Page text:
Also make sure that you answer the question set, rather than what you had hoped the question would say. Learning case law can be tough. Try to remember key facts to prompt you but focus on the legal principles. Oh, and never write in your statute book!
Top tip: Wikipedia is not an authoritative source.
6. Keeping it simple is a sign that you understand
There is a temptation in law to over-complicate things which isn’t helped by our attachment to legal Latin! “Res ipsa loquitur”, she said obiter dictum. “He’s clearly non compos mentis!” Explaining difficult concepts clearly and concisely is a really important skill that all lawyers need to learn and not all do well. Reading judgments that are written clearly and concisely will help you develop this skill.
Top tip: Lord Denning in Hinz v Berry: “It was bluebell time in Kent …”
7. Don’t lose sight of the bigger picture
It’s very easy to become tied up in the minutiae (another great Latin word) of what you are studying. Being able to see the wider implications of what you are saying will help you provide concise and relevant advice when you become a lawyer. Don’t get lost in the facts of cases and keep the key principles in the forefront of your mind when applying the law you are learning to practice scenarios. Get the basics right and never forget that client problems will often cover a number of legal areas.
Top tip: Listen to ‘Law in Action’ on Radio 4 to better understand how the law fits together
8. Pace yourself
You’ve all probably heard the phrase “It’s a marathon, not a sprint” in relation to your undergraduate degree. Well if that’s true, then the GDL is probably the 10,000 metres. Create a schedule for yourself around the timetable you are given for tutorials, lecture and consolidation sessions, planning your preparation, career development and pro bono — and be disciplined with your time.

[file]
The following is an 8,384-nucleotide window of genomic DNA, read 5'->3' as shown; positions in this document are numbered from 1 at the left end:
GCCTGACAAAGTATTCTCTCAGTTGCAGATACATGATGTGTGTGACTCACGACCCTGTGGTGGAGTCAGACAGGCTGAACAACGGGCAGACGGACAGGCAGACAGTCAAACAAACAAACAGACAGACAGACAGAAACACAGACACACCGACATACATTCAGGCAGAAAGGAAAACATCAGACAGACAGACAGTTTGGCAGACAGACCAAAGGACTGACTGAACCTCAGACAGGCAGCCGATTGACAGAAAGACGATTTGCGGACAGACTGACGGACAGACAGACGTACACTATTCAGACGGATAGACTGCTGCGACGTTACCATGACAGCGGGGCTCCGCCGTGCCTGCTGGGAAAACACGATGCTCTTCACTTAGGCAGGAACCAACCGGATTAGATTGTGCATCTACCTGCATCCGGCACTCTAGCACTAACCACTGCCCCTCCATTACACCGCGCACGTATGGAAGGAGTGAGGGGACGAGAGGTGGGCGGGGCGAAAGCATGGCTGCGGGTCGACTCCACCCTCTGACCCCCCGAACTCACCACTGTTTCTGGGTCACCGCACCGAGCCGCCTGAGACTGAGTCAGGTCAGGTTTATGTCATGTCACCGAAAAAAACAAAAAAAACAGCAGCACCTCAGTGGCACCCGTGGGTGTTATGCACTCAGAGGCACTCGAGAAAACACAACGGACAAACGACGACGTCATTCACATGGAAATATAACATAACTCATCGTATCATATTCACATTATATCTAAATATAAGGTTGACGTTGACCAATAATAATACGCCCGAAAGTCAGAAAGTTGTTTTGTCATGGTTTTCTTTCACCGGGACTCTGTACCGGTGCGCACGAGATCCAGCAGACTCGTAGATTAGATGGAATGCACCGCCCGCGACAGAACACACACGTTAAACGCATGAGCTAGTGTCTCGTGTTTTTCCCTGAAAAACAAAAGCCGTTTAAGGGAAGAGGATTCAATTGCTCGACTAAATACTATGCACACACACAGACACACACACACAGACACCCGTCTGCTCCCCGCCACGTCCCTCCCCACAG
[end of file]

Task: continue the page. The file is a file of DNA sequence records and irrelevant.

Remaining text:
Top tip: Channel your inner Mo and keep ahead — don’t fall behind!
9. Practice makes perfect
To be more accurate, perfect practice makes perfect. You will be given the skills you need in tutorials to succeed in your examination at the end of the year. Practice these skills as often as you can: do the first mock, read your feedback, learn from your feedback and do the second mock. Practice writing out exam answers and speak to your tutors if you are ever unsure.
Top Tip: Never be afraid to ask. The earlier you deal with any issues the easier they are to deal with.
10. Start schmoozing
Networking is essential in practice. Start early and practice networking with each other. Learn how to use social media to your advantage; speak to the careers team about how to enhance your CV; get involved with pro bono; moot; debate and have fun.
Top tip: Take advantage of all the things on offer during your GDL to maximise your employability later on.
Leyanda Purchase is BPP University Law School’s GDL programme leader. She created this article with BPP’s GDL team.